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Unformatted text preview: 23 Root Media Principles Historical Perspective Amended, field harvested mineral soil , with some proportion of sand, silt and clay, was the most common growing medium for container grown plants until the late 1950s. Anyone learning greenhouse production techniques since 1970 has most likely not worked with anything but soilless media . One of the first reported uses of a peat and sand based medium for production of potted chrysanthemums was in a research report from The Ohio State University around 1930. The 15-year period from 1955 to 1970 is recognized as the time when concentrated efforts in Europe and the United States were made to replace container media consisting primarily of amended mineral soils with porous, blended media that could be consistently reproduced from batch to batch, location to location and year to year. The decreased availability of mineral soils, the increased use of herbicides in field crop production, the need for more rapid plant growth to shorten cropping time, and the need to lower production costs were just some of the reasons motivating researchers and growers to look for alternative media. Root Media A variety of materials can be mixed to provide root media for container grown greenhouse crops. Root media selection is easiest with a clear understanding of the properties and characteristics desired. Defining the properties and characteristics of root media for greenhouse crops from plugs to hanging baskets is best done by considering the physical, chemical and biological aspects of the root zone environment. These factors control water and nutrient availability and can be used to minimize runoff. Physical Properties The physical components of root media include air, water and solid proportions. The typical percentage of these three components in a six-inch pot of soilless medium are 10 to 20 percent solid, 20 to 30 percent air and 50 to 70 percent water. These levels exist after the medium has been well watered and allowed to drain. This contrasts with mineral soils in the field which are more like 50 percent solid, 25 percent air and 25 percent water after saturation and drainage. Not all the water is available to the plant. In mineral soils the water not available to the plant is less than 5 percent. In a soilless peat-based medium 5 to as much as 15 percent of the water is unavailable to the plant. 24 Container size determines the actual proportion of air and water. The amount of air and water held in a given root medium is a function of the height of the column of medium. The shorter the column is, the greater amount of water and the less amount of air. The taller the column is, the smaller the ratio of water to air spaces....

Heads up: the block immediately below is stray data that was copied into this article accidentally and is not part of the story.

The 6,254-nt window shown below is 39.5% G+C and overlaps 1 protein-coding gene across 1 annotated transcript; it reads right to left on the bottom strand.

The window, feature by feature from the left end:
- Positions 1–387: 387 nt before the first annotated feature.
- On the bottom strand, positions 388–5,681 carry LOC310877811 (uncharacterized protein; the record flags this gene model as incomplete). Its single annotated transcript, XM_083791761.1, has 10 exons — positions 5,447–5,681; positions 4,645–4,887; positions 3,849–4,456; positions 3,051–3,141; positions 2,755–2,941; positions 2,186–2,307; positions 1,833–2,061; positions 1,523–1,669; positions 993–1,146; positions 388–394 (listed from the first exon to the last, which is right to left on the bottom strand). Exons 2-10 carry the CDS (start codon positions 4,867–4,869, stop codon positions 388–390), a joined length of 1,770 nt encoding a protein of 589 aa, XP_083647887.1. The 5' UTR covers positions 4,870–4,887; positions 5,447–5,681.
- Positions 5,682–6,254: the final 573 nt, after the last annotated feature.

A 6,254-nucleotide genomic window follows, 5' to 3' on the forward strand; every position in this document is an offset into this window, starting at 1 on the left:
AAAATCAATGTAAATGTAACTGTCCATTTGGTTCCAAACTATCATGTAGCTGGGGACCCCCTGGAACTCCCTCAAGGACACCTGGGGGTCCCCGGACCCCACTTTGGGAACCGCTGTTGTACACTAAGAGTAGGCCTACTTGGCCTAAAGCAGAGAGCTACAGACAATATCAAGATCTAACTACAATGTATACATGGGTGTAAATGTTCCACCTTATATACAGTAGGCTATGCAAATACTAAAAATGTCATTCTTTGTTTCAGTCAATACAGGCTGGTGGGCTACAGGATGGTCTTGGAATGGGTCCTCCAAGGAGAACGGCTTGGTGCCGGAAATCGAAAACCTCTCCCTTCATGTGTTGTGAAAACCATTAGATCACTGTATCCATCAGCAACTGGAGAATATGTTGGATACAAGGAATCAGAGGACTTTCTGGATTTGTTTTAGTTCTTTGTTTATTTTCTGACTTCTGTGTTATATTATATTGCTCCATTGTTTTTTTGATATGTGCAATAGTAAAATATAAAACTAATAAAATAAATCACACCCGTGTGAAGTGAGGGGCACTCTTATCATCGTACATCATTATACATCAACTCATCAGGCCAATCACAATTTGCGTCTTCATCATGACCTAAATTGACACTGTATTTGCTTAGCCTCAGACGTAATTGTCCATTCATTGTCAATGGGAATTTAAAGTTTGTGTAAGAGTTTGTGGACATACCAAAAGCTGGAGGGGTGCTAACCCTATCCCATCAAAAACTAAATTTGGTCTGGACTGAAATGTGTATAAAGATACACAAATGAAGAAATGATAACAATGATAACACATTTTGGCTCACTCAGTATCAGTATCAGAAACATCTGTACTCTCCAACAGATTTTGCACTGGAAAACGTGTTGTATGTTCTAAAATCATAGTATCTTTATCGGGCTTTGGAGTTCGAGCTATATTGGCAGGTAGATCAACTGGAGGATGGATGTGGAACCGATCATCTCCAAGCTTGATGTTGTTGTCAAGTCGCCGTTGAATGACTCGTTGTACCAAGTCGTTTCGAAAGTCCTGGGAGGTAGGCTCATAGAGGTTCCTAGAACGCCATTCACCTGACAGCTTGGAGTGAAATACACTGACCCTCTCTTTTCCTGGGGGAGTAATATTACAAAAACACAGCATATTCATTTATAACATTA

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This note was uploaded on 07/25/2008 for the course HRT 221 taught by Professor Biernbaum during the Fall '04 term at Michigan State University.
- Fall '04